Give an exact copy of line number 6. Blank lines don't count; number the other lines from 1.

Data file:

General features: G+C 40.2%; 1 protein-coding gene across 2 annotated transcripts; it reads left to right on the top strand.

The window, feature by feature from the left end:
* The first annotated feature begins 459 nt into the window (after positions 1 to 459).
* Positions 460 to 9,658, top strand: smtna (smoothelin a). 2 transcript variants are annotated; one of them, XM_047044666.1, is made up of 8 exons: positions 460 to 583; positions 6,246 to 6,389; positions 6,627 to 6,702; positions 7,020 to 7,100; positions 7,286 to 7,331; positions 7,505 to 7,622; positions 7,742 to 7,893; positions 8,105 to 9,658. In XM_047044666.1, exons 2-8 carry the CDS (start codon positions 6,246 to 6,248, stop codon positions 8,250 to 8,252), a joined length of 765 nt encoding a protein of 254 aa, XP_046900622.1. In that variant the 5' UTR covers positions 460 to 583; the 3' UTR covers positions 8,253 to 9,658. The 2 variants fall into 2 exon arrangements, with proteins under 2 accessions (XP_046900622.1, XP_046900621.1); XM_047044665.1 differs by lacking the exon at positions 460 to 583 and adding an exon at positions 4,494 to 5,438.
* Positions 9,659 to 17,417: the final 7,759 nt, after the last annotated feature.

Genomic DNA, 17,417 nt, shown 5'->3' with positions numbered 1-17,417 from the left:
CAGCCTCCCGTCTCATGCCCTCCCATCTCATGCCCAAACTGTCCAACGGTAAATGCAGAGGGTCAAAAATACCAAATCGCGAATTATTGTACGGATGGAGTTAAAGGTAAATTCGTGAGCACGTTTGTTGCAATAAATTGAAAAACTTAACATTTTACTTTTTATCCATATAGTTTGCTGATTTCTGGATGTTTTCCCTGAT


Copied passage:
Genomic DNA, 17,417 nt, shown 5'->3' with positions numbered 1-17,417 from the left: